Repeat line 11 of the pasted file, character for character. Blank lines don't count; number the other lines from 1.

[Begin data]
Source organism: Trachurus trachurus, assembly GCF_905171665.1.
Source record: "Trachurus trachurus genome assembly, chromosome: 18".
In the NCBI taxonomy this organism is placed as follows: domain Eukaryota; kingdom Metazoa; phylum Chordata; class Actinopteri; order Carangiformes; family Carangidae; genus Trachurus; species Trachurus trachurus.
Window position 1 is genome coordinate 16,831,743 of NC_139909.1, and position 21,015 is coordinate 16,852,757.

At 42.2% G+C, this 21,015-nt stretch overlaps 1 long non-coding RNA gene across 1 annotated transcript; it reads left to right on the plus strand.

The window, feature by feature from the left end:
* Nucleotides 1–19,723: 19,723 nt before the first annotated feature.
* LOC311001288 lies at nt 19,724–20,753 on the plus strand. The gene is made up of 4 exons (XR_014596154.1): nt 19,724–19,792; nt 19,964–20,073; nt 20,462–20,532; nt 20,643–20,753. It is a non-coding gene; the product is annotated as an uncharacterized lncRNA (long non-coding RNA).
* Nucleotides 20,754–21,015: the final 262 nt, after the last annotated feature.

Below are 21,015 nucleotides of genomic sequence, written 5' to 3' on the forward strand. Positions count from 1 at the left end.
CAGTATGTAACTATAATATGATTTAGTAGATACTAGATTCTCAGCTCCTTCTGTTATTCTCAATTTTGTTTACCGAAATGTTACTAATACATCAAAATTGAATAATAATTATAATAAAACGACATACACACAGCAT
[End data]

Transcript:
CAGTATGTAACTATAATATGATTTAGTAGATACTAGATTCTCAGCTCCTTCTGTTATTCTCAATTTTGTTTACCGAAATGTTACTAATACATCAAAATTGAATAATAATTATAATAAAACGACATACACACAGCAT